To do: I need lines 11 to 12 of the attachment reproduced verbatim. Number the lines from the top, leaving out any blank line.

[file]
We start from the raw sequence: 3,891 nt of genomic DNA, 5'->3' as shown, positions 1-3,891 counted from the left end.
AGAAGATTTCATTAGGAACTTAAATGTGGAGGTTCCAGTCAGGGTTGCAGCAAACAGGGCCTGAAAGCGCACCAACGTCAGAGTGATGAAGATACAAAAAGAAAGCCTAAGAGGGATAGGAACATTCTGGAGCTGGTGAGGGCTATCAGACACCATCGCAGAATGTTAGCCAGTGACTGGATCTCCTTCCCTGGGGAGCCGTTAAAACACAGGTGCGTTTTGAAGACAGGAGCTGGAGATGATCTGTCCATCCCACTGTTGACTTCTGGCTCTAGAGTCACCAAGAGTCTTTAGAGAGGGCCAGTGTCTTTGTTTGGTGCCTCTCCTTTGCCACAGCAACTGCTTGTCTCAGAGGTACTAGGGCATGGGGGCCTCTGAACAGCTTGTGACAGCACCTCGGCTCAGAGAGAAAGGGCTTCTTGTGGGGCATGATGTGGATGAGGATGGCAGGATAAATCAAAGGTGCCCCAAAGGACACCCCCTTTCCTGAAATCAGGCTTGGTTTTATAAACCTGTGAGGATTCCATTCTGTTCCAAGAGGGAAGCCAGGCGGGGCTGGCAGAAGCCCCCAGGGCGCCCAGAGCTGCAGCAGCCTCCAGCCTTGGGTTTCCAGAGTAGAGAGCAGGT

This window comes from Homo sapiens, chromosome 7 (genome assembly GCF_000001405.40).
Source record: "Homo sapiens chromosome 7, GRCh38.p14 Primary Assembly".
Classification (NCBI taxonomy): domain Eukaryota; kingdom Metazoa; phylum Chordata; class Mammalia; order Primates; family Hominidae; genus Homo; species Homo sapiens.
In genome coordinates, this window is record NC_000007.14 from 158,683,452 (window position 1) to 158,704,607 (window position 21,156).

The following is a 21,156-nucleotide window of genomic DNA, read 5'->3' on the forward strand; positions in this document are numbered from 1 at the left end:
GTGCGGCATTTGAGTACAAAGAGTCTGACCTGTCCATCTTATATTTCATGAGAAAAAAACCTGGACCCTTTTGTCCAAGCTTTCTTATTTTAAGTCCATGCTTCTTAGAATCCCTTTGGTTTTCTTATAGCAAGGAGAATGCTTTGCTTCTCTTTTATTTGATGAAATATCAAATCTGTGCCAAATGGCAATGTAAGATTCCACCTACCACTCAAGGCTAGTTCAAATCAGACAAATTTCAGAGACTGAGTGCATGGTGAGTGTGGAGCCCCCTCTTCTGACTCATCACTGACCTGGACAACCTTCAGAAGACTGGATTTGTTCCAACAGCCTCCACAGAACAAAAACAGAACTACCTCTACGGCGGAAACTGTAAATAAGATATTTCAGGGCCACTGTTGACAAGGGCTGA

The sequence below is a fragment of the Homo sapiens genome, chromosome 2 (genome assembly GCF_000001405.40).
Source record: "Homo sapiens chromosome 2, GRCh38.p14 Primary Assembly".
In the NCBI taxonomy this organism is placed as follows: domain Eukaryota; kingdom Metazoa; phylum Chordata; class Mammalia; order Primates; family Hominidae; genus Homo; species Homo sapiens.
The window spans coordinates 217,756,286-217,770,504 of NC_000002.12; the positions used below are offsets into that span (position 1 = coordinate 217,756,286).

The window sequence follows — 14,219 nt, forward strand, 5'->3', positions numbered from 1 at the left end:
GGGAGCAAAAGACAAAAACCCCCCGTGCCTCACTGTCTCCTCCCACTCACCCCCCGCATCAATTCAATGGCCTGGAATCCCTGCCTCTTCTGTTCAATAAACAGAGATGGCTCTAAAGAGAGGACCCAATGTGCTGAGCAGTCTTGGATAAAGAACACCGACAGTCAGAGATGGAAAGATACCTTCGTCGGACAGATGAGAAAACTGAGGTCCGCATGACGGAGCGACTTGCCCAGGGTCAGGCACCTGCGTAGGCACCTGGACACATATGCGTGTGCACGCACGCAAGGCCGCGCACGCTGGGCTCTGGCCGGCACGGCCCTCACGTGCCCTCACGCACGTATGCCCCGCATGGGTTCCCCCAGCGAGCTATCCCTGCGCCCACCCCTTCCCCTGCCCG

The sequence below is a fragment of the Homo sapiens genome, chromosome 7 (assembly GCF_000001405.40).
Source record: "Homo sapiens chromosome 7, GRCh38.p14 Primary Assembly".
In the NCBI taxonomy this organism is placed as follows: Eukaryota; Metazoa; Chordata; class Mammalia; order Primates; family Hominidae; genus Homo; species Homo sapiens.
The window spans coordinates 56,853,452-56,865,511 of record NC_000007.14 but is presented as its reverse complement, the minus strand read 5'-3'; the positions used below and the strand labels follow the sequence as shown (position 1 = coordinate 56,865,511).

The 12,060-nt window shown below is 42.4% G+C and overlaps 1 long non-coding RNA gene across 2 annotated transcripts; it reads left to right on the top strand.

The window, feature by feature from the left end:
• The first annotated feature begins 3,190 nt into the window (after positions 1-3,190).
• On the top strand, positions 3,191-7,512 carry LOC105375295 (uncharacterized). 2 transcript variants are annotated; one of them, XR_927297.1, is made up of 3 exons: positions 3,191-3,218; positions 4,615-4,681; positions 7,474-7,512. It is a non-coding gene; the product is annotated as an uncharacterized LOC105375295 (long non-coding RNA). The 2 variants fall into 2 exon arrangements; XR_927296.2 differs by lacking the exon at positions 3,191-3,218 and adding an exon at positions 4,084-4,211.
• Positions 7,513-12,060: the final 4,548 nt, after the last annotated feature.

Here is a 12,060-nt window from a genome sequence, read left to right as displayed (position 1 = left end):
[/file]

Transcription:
In the NCBI taxonomy this organism is placed as follows: domain Eukaryota; kingdom Metazoa; phylum Chordata; class Mammalia; order Primates; family Hominidae; genus Homo; species Homo sapiens.
The window spans coordinates 217,756,286-217,770,504 of NC_000002.12; the positions used below are offsets into that span (position 1 = coordinate 217,756,286).